No cigar

No cigar – random connections between cigars, men, movies and relationships

Kate Clinton

I am no movie critic and I do not play one on TV, but if I could change my name to Chantal for just a minute, I’d have to say that something weird is going on. Back in the springtime of smaller films, I thought I spotted a trend.

Now I can link that trend to Dick Morris, the rise in the popularity of cigars, and the Defense of Marriage Act. It’s no October Surprise theory, but if someone finds me in a bathtub in some southern motel, dead from an overdose of antihistamines, please don’t say it was suicide. Just say I was on to something.

The trend might have gone undetected because the three movies–The Fan, Celtic Pride, and The Cable Guy–were so unwatched. I guess people were saving up to see the White House get blown up by a giant hockey puck or Tom Cruise dangled from a harness. For those of you who missed them, here they are in three nutshells:

The Fan–Robert DeNiro stretches and plays a crazy guy, this time Gil, a knife salesman whose marriage falls apart. Distraught, Gil becomes obsessed with a highly paid baseball player. When the player goes into a batting slump, Gil becomes, well, fanatic about him, will do and does anything if it will help get him back in the groove.

Celtic Pride–When the Boston Celtics get into a seventh playoff game with the Utah Jazz, Dan Akroyd and a friend (also of a crumbled marriage) get the star player of the Jazz drunk and then kidnap him, all to help their beloved team win.

The Cable Guy–Jim Carrey plays Chip, the title role. His excuse for bad behavior is a bar-hopping mother who left him every day in front of a TV. When he is asked by a customer, played by Matthew Broderick, to install free cable service, Chip tries to extort friendship as payment with the warning, “I can be your best friend or your worst enemy.”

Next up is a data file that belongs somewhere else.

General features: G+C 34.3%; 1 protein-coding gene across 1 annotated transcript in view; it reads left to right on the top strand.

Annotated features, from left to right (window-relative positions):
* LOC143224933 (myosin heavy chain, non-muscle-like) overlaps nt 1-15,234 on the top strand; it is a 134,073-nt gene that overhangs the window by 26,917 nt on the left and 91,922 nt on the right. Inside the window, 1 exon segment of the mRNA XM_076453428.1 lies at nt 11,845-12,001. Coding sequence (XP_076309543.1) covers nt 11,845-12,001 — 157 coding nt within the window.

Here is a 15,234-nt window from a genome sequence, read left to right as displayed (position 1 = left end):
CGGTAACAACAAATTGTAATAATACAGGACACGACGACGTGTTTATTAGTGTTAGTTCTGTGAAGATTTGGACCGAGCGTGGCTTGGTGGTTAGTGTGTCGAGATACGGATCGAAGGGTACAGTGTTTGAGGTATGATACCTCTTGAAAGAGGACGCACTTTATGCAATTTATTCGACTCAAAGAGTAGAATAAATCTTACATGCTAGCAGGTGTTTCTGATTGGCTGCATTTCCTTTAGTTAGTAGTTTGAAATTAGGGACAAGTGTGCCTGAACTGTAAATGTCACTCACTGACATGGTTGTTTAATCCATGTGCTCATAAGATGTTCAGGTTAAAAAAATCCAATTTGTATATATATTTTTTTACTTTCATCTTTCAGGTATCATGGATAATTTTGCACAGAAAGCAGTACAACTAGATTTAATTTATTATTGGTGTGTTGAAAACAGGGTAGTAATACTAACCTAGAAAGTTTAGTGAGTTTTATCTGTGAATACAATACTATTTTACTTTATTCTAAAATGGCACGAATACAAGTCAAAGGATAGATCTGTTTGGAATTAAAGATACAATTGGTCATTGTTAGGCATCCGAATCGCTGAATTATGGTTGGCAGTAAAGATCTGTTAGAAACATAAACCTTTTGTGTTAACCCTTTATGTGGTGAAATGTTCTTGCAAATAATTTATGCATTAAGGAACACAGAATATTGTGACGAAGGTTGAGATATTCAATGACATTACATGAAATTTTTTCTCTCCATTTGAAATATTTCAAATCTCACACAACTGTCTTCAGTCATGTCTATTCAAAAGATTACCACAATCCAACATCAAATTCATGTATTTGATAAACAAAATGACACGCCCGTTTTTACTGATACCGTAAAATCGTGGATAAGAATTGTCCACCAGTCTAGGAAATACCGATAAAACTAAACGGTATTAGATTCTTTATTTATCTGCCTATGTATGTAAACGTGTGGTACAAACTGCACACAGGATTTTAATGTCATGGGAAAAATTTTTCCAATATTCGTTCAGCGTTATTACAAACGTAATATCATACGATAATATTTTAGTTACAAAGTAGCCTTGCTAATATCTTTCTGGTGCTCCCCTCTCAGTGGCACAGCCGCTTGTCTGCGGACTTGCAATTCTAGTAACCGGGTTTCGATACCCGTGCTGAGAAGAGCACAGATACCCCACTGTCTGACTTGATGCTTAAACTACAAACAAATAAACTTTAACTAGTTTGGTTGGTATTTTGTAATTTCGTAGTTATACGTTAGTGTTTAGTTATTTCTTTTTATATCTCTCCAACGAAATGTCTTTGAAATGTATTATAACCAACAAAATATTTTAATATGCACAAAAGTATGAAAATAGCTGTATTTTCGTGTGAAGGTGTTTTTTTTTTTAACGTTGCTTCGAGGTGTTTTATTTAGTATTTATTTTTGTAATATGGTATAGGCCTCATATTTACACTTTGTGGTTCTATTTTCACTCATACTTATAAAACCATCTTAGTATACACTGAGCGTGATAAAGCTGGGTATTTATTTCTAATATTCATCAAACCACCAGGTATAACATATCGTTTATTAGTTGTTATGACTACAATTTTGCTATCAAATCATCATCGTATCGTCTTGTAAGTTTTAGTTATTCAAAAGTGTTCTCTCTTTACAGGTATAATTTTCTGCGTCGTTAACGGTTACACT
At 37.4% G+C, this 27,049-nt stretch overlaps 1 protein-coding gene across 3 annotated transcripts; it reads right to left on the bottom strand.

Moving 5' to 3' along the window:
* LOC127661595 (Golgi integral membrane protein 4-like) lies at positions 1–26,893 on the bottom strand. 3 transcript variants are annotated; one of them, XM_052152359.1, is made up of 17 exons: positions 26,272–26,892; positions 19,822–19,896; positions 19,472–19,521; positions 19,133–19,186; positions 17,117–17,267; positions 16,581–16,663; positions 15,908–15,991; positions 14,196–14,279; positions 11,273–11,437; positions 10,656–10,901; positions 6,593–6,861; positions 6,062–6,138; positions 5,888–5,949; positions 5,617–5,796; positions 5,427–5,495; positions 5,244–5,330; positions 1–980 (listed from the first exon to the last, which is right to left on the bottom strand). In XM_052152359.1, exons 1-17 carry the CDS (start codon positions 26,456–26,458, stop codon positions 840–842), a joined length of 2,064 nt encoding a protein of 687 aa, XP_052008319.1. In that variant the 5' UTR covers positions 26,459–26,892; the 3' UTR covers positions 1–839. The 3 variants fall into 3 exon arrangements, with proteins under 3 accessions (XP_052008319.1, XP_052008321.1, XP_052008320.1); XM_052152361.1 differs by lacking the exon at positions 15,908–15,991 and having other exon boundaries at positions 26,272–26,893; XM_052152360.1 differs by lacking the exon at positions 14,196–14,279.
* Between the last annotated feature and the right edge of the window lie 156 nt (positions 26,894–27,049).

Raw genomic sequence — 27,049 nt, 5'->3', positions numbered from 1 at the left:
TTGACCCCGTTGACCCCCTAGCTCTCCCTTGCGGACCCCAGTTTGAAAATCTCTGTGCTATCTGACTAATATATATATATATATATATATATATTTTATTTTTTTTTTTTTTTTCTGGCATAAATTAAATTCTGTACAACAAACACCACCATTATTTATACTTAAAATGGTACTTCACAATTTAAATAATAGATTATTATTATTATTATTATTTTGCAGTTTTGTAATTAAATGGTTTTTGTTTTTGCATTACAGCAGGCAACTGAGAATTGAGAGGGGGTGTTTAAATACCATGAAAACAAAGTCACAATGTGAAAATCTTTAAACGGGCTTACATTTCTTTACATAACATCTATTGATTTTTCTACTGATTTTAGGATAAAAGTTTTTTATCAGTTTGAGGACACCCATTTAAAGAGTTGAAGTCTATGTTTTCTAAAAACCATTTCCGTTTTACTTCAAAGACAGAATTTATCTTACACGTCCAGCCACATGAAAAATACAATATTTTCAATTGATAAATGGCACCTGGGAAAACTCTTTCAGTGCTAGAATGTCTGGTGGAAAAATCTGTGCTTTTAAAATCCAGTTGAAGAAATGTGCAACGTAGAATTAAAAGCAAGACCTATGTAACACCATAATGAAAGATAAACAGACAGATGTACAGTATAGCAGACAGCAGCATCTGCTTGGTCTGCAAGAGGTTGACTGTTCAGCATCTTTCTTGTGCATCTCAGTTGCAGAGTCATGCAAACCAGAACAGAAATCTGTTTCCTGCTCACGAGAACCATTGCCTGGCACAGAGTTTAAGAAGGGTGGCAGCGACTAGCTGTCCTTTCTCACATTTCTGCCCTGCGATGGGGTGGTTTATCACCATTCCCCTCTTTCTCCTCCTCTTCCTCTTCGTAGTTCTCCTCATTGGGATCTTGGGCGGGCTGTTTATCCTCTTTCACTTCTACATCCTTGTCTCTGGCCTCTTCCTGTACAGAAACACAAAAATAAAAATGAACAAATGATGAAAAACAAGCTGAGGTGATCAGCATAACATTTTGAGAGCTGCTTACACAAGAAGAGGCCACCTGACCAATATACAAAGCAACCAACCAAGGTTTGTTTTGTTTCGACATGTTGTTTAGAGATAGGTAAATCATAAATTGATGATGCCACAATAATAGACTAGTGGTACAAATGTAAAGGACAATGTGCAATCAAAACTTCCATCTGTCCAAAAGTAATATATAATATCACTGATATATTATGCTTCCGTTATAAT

Each plot line, and I use the term very loosely, suggests that the motive for mayhem is wife or mother, but I think the motive has less to do with women and more to do with the unrequited love many straight men have for other straight men. Can I get my own think tank for this?

I say this theory explains why the Promise Keepers are so hot, why football helmets have face masks (so they can’t kiss), why there’s no rust on Robert Bly’s Iron John. When you try to make straight men who love other straight men get married the old-fashioned way, it doesn’t work and often results in obsession, fanaticism, danger, and pathology.

Enter Dick Morris, longtime fan of the Celtic president, ready to do anything to stop him from slumping, even kidnap issues from the other team if it will help his man win. He’s well connected and cableready to be Clinton’s best friend and then worst enemy. Even when he was with Sherry Rowlands, he was on the phone with his Bill. That’s what I call triangulation.

Sure, sure, we could blame it on Dick’s wife (otherwise known as his mistress of eight years), but I think it best if we leave her out of it, especially after her remarks in the Newsweek feature on adultery, the one after the one on testosterone patches for men. The article actually stated that the increase in adultery is caused not by testosterone speedballing but by more women in the workplace. You’ve come the wrong way, baby. In that same article, Eileen McGann, Morris’s one family value, said that when it comes to Dick, she has been thinking about dismemberment.

Which brings me to cigars. How else to explain their recent popularity? Guys get together and chomp ’em, smoke ’em, compare sizes, watch women with them in their mouths, even have their own magazines about them with Excalibur centerfolds. But they still ain’t satisfied.

Amid all this, Congress passed the Defense of Marriage Act, and Clinton signed on. Good cover, fellas.

But gay marriage is not the way to go, anyway. After all, when two guys are from a failed marriage, it can be twice as bad.

Kate “Did someone say Bobbitt?” Clinton is a humorist.

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